Scotland's real-life 'justice league' truly are superheroes worth celebrating – Karyn McCluskey

I have always loved being involved in the justice world, particularly the work being done to prevent people from taking a route that could lead to crime. Walking alongside people as their lives transform is a joy.

Social worker can help stop vulnerable, traumatised people from following a path into crime and, ultimately, prison (Picture: Dan Kitwood/Getty Images)
Social worker can help stop vulnerable, traumatised people from following a path into crime and, ultimately, prison (Picture: Dan Kitwood/Getty Images)

However, anyone working in justice will tell you that the changes in someone’s life can sometimes be infinitesimal and can happen after many years of chaos and harm.

Change never happens in a straight line. Progress can be followed by regression, support and a great relationship can be followed by radio silence and ghosting.

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Being a justice worker is a complicated, skilled profession and also incredibly stressful. It involves being an expert in dealing and managing risk.

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Ask any justice social worker about what keeps them awake in the small hours. It will be the complex people who walk through their doors; those convicted for sexual and violent offences who may be subject to multi-agency public protection, vulnerable women, men and young people beset with trauma who have harmed others and been harmed themselves.

Justice workers need to be masters of many subjects including housing, addiction, mental health, learning difficulties and so much more. They need to bring their whole selves to work – for a relatable, supportive worker can be the difference between success and failure.

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I met a young woman last week who told me she had trained as a social worker after hearing me speak about justice at her university. She made my day. She said how hard the work was, how much she loved it. Her enthusiasm was infectious.

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We were at an event focusing on people with communication needs who come into the justice system. Many who walk through our doors have a diagnosis of additional needs and young people will need frequent explanation about what’s going on and what they need to do.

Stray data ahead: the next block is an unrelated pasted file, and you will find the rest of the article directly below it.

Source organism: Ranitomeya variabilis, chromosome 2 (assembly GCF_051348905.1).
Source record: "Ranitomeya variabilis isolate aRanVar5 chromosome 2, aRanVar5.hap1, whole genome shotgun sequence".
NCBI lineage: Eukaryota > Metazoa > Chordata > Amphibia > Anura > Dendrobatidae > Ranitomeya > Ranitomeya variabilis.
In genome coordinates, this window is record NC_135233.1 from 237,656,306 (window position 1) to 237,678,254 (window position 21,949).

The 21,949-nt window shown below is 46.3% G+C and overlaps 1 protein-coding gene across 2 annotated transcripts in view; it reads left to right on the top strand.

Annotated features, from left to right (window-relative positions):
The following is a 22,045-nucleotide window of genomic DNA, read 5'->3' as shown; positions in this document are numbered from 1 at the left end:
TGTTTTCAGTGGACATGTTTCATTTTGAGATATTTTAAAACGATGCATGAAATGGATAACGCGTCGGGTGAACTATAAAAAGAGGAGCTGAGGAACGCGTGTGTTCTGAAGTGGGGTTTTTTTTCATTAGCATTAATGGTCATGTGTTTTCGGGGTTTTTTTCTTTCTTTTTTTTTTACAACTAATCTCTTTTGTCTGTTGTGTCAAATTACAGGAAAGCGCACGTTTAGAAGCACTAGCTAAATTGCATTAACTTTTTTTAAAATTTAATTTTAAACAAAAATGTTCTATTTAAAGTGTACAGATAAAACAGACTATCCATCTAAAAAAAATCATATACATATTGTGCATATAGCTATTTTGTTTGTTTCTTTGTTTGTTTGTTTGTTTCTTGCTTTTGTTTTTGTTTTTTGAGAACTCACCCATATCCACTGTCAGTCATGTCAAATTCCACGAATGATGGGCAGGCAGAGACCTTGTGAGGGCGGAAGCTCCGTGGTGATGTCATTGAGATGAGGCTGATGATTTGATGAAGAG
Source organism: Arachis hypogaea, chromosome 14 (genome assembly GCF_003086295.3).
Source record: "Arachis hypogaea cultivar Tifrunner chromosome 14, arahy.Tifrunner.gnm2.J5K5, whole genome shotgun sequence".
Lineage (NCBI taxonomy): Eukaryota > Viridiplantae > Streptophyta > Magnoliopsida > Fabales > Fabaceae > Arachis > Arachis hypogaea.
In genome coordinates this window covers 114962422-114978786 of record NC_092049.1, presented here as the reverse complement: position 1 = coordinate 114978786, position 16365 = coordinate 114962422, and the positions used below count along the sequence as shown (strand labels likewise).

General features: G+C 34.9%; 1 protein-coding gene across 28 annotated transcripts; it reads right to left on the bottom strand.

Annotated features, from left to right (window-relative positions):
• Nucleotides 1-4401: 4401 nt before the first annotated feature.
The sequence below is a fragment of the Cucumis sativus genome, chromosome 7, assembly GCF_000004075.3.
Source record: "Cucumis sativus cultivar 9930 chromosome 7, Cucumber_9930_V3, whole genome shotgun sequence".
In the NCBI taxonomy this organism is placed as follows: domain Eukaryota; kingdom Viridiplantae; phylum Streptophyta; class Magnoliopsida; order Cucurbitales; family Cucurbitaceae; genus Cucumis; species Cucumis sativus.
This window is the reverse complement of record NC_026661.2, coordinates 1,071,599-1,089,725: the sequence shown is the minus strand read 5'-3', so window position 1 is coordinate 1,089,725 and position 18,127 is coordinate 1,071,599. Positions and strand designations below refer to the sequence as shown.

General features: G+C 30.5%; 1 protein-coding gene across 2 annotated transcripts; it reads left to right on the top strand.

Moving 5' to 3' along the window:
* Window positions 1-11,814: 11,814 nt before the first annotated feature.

Far too many appear in the system undiagnosed, sometimes with visible challenges but many have hidden problems. Their ability to understand what is happening to them, comply with community orders and participate in society can be fundamentally affected by their ability to understand and express what is happening.

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The late US Defence Secretary Donald Rumsfeld had a famous quote about known knowns, known unknowns, and unknown unknowns. Just one of the big known unknowns is the number of people, particularly in the justice system who have foetal alcohol spectrum disorder. It’s likely to be substantial and can impact on communication ability, impulsiveness, balance, vision and hearing to varying degrees.

Changes in justice involving online custody and court cases mean that we must ensure people are able to understand and participate in this virtual world to guarantee that justice is delivered fairly. It’s a fundamental need.

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Justice can get a tough ride in the media – failure makes the front page, human error is exposed and pilloried. There have been some excellent programmes on radio and television which explore the role of justice social work and other services. But it’s difficult to show an individual’s transformation process.

So here’s to the multi-talented justice professional, with more strings to their bow than an orchestra, to those who are just starting off, to some weary colleagues who are working hard to address the court backlogs. We see you.

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Karyn McCluskey is chief executive of Community Justice Scotland

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